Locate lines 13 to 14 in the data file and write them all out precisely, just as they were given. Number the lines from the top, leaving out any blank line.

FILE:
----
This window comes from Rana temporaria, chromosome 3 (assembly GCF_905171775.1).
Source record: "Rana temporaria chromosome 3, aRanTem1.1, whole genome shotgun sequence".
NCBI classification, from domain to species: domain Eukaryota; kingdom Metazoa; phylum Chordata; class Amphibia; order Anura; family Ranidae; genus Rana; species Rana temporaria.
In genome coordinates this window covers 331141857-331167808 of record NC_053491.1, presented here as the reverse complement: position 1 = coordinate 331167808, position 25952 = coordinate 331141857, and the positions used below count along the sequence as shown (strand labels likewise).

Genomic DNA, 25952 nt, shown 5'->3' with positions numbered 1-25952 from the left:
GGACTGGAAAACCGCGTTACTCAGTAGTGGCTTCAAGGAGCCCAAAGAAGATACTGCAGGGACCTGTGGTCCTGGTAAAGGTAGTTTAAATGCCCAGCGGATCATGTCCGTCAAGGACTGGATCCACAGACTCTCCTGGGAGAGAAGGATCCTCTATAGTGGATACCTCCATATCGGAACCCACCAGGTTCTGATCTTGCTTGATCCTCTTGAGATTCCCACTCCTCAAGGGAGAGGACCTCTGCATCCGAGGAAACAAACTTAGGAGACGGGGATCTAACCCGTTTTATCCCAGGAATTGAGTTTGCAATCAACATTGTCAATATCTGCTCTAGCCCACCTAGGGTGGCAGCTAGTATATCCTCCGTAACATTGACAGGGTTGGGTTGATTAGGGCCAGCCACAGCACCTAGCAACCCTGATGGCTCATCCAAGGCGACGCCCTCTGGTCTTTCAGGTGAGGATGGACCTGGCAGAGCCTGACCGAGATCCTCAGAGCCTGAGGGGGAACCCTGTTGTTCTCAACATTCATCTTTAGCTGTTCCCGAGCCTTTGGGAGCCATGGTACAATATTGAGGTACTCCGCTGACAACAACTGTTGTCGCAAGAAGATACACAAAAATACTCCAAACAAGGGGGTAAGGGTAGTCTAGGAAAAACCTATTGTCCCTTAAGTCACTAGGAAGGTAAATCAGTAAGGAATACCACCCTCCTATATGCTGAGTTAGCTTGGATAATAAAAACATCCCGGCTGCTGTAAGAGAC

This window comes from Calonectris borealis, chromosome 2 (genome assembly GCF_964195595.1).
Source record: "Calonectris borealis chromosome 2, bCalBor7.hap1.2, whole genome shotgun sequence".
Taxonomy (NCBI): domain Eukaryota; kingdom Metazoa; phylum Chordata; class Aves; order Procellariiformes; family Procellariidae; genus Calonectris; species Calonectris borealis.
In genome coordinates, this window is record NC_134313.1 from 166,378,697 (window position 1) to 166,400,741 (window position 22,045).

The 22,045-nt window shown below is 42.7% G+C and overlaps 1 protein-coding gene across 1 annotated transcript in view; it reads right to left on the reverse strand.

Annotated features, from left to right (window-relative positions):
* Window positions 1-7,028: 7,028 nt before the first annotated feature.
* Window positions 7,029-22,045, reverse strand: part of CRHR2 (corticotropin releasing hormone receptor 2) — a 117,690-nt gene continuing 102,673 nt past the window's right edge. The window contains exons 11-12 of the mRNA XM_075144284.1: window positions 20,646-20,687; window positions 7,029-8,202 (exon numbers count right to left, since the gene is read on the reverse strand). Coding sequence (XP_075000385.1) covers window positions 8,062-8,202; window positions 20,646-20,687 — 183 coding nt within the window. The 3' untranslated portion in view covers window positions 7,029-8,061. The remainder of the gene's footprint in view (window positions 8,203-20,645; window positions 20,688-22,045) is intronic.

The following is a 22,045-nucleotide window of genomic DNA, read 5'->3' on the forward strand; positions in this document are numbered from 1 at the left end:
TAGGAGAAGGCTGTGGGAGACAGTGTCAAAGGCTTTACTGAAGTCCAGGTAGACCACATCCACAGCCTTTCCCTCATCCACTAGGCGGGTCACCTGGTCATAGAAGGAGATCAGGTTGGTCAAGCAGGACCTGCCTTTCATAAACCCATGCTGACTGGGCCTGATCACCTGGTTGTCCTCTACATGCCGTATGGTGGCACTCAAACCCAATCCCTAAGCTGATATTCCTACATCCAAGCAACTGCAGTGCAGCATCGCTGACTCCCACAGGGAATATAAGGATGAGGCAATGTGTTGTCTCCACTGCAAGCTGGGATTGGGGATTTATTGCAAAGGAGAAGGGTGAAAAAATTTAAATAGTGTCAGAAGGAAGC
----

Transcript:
* Window positions 1-7,028: 7,028 nt before the first annotated feature.
* Window positions 7,029-22,045, reverse strand: part of CRHR2 (corticotropin releasing hormone receptor 2) — a 117,690-nt gene continuing 102,673 nt past the window's right edge. The window contains exons 11-12 of the mRNA XM_075144284.1: window positions 20,646-20,687; window positions 7,029-8,202 (exon numbers count right to left, since the gene is read on the reverse strand). Coding sequence (XP_075000385.1) covers window positions 8,062-8,202; window positions 20,646-20,687 — 183 coding nt within the window. The 3' untranslated portion in view covers window positions 7,029-8,061. The remainder of the gene's footprint in view (window positions 8,203-20,645; window positions 20,688-22,045) is intronic.